Project Stoke dedicated to building a better tomorrow

Project STOKE - Giving First Stove
A Masaai woman hands out the very first TLUD stove to the community. ~ Photo by Paisley Dressler

A group of Mount Royal University Bissett School of Business students have been cooking up some interesting ideas in Kenya.

A dozen Mount Royal students have headed a project entitled, Project STOKE. The main purpose of Project STOKE is to empower the people of Kenya with clean burning, environmentally friendly Top Lift Up-Draft (TLUD) Quad stoves that lead to improving food security, employment levels and even indoor air quality.

The not so simple task is creating momentum behind a new way of cooking, in an unfamiliar, distant context. Soon to be Mount Royal alumna Paisley Dressler first got the idea two summers ago when she visited Kenya. Her motivation for Project STOKE derived from wanting to help the village she stayed in.

"Since I cared about the village I wanted to do the project there," said Dressler, who is completing her Bachelor of Business Administration.

"Most of the regular stoves those in the community were using were just open fires. Sometimes I'd go into a house and have to leave right away. When the women heard about these new stoves they were really excited."

Equipped with a desire for change but not sure how to implement it, Dressler's connection to Kenya started a basis for the project, now they just needed an idea, enter Timothy Lipp.

Lipp, currently majoring in General Management with a minor in Economics, first heard about this stove concept six years ago in a local Calgary café. He said the idea of bringing TLUD stoves to communities in need was presented at a weekly discussion aimed at sharing international experiences, he was instantly hooked. Lipp offered up the idea and Dressler connected the concept to Kenya.

Settled on the Project STOKE idea, the group attended the 2015 Change Tank Competition in May.

"We didn't approach it with too much expectation," said Lipp. "But then we ended up winning and headed to Kenya in July."

Both Dressler and Lipp are quick to mention the point of the project is to make a positive impact on Kenyan communities, not to win awards.

"The stoves integrate two strengths," said Lipp "They produce biochar and they can be made locally."

Project STOKE - Community Presentation
The TLUD stove is demonstrated to the community.~ Photo by Paisley Dressler

Don't know what biochar is? No problem. Essentially, rather than producing regular charcoal, the stoves create "biochar," a heightened attribute that acts as a soil-additive for crops. The substance helps increase farmers' yields.

The second phase of this project is about empowering Kenyan youth. The group has partnered with Education Enterprise for Change, a NGO set up to teach youth entrepreneurship skills by taking innovative products and selling them. In this case the TLUD stoves, which sell for roughly $15 USD.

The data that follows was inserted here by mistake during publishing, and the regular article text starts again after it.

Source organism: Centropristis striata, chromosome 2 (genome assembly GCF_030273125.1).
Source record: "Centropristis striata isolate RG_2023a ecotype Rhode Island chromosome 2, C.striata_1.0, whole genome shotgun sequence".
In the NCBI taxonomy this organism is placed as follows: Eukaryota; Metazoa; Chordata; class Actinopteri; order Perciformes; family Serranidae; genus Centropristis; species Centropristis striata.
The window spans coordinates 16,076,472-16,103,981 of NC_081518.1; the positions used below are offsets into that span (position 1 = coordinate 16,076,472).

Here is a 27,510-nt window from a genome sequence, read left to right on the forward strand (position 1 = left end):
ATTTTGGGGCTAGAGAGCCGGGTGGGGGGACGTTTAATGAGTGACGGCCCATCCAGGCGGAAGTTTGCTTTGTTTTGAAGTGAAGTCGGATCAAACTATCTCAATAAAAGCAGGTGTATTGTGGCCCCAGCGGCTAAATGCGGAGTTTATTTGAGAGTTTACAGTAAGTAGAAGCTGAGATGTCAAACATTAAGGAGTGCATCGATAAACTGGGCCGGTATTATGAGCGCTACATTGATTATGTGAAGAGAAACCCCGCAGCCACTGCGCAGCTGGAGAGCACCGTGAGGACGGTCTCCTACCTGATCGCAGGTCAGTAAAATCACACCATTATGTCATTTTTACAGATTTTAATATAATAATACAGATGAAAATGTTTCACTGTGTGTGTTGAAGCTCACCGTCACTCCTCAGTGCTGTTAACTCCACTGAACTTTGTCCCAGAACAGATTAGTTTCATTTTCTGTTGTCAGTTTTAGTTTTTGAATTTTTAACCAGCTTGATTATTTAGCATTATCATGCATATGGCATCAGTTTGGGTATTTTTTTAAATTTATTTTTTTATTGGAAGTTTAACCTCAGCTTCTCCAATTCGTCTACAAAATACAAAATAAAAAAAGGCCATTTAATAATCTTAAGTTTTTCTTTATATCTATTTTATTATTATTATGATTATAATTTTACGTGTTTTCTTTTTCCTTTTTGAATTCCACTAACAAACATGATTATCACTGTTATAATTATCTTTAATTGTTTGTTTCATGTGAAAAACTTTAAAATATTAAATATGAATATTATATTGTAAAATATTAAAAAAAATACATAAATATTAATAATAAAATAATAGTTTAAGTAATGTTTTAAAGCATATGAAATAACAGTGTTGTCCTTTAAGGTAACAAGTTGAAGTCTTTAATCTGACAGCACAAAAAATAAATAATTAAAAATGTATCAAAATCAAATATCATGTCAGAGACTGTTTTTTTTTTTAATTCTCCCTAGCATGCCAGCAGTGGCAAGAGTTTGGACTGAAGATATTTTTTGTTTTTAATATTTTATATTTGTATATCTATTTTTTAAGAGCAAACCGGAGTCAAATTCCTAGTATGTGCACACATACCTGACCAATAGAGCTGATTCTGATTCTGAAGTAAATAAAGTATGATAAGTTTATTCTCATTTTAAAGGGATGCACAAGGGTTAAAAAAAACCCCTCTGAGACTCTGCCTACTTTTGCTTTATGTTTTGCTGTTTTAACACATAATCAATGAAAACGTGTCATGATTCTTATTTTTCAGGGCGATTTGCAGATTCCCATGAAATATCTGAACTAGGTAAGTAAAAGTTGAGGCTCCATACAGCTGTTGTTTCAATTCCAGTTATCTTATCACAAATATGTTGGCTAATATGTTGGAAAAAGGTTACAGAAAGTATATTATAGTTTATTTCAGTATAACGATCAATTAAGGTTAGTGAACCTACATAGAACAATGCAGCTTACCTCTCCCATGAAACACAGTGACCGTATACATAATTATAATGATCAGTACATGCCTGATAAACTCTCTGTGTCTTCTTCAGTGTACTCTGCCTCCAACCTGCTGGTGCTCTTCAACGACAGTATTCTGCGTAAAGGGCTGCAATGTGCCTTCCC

Smoke ventilation and deforestation are two driving factors that have helped raise interest in the TLUD stoves. Dressler recalls her first trip to Kenya where she noticed that people use their stoves all day long, boiling water and cooking.

It's clear the project has the potential to help a lot of people. Dressler, who completes her degree this December 2015, is scheduled to return to Kenya in the new year. There she hopes to implement the second phase of the project by helping unemployed youth. She cites unemployment numbers among youth in Kenya as being, "extremely high, about 90 per cent."

"If we walked away from these communities, and they were just a little bit more excited about the innovation and transformation that can happen in their communities, then it's a success," said Dressler. "Healthier lives with clean cook stoves will be a pretty significant bonus. We want to see communities stoked, not smoked."
Deeply Invested in KenyaIn April of 2015. Garissa University in Kenya was devastated by violent and horrific actions as armed terrorist took 700 students hostage, killing 148 and injuring 79 more.

The actions deeply affected Mount Royal's Enactus students, who continue to be connected to Kenya via Project Stoke.

"Once we heard about the shooting, we set up an awareness booth on main street," said Priash Bista, Project Stoke brand director.

The booth was designed to take quotes and portraits of people to demonstrate the impact of the senseless actions. The group hoped for 148 students, staff and faculty to visit the booth, matching the number of students who lost their lives in Kenya. The project was extremely successful, having 350 people offering their picture and quote, helping raise over $300.

In total the group collected over a $1,000 in donations The funds were eventually hand delivered to three of the surviving students from Garissa University, when Paisley Dressler of Project Stoke traveled to Kenya for their initial operation.

"It's crazy to see this happening in our world, crazier to imagine that all of these students were the same age, some younger than us," said Bista.

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Nov. 17, 2015 — Jonathan Anderson